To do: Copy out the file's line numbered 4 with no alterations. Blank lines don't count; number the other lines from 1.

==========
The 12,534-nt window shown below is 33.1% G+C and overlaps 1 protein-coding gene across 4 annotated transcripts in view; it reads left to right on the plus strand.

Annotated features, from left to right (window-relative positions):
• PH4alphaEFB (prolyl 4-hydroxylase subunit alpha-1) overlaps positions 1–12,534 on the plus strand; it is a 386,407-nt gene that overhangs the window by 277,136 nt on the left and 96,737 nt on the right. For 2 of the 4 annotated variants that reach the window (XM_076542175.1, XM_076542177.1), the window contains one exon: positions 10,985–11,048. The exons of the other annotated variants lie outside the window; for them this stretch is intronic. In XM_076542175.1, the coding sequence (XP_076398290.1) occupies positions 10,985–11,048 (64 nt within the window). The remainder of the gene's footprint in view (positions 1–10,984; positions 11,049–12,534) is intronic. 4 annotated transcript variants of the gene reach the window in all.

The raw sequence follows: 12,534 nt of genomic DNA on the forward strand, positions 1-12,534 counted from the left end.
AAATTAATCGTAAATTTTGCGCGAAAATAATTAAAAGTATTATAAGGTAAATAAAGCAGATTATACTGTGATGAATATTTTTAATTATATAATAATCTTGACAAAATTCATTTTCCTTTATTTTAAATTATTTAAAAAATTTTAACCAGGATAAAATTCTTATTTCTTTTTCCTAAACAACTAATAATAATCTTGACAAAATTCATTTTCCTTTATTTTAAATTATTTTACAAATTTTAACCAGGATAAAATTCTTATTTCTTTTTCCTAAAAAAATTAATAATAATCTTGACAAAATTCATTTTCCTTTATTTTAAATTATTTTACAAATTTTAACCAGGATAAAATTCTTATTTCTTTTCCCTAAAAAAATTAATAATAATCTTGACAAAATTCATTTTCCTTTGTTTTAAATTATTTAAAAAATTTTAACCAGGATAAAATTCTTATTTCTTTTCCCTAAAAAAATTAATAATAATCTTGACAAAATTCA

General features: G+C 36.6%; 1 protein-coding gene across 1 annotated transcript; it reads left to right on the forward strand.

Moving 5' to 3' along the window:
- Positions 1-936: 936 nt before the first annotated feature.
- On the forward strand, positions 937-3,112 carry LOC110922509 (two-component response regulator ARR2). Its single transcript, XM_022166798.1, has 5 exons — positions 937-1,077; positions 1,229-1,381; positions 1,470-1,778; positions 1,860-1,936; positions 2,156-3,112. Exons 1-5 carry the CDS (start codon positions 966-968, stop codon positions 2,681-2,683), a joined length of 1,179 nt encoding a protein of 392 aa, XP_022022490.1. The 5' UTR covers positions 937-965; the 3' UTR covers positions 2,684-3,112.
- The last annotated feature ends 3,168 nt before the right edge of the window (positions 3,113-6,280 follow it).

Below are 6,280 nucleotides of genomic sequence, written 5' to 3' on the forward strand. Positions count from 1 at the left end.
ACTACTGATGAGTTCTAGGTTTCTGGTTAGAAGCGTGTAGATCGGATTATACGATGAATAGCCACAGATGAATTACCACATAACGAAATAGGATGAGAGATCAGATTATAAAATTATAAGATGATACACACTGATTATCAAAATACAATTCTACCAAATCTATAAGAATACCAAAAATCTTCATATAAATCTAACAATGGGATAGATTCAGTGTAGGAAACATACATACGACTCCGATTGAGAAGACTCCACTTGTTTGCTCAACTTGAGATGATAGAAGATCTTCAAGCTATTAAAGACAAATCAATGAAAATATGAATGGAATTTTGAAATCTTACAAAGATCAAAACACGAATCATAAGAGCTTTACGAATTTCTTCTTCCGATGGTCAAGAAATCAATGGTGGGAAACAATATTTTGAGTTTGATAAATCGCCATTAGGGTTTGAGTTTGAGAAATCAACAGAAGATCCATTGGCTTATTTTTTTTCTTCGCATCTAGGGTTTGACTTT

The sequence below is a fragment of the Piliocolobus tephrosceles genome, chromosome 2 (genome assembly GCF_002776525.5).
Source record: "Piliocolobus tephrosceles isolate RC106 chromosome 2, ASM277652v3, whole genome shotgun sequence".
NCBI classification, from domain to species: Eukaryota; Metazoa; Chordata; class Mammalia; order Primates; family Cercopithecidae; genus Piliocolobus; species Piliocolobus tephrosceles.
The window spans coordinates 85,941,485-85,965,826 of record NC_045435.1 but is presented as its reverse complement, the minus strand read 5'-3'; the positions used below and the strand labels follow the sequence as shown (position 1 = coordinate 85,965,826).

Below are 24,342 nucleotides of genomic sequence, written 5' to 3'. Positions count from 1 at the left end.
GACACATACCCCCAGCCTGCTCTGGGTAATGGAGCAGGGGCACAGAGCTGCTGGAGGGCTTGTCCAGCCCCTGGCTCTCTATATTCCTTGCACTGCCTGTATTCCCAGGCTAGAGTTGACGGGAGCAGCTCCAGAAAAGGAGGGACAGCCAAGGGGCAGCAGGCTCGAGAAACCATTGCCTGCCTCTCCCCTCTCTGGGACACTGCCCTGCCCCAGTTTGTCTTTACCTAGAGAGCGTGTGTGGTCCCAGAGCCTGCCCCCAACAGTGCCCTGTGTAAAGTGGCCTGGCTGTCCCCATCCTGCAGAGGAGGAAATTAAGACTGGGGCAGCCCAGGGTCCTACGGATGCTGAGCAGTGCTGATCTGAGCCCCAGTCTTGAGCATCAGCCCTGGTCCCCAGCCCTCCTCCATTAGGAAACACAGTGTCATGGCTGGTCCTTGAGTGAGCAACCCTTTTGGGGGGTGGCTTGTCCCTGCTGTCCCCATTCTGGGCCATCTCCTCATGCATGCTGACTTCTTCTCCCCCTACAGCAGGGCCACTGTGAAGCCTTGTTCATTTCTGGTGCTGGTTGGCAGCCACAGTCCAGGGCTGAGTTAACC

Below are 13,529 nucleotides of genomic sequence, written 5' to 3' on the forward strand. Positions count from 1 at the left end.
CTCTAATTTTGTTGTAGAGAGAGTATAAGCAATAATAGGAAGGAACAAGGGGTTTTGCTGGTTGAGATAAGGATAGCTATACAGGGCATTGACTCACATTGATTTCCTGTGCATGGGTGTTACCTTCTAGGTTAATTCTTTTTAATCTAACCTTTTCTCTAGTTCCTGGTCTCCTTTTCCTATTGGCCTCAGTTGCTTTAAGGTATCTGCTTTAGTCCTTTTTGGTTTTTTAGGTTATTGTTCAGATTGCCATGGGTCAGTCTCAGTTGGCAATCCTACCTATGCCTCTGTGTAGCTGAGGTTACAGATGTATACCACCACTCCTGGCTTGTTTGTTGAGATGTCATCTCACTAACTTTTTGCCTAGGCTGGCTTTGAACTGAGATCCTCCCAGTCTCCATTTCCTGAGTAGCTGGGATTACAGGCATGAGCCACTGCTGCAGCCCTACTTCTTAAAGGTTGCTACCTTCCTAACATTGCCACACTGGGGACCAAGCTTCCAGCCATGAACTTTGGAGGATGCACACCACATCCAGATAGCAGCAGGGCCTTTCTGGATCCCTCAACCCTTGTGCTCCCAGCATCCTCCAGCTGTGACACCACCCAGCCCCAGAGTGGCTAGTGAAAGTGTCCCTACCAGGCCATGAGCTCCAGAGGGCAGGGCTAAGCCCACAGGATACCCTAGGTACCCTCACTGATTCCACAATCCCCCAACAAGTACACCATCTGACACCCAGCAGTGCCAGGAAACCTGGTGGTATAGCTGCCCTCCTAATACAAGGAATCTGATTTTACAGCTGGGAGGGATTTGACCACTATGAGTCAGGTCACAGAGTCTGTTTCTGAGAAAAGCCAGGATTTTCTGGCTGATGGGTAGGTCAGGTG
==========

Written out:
The raw sequence follows: 12,534 nt of genomic DNA on the forward strand, positions 1-12,534 counted from the left end.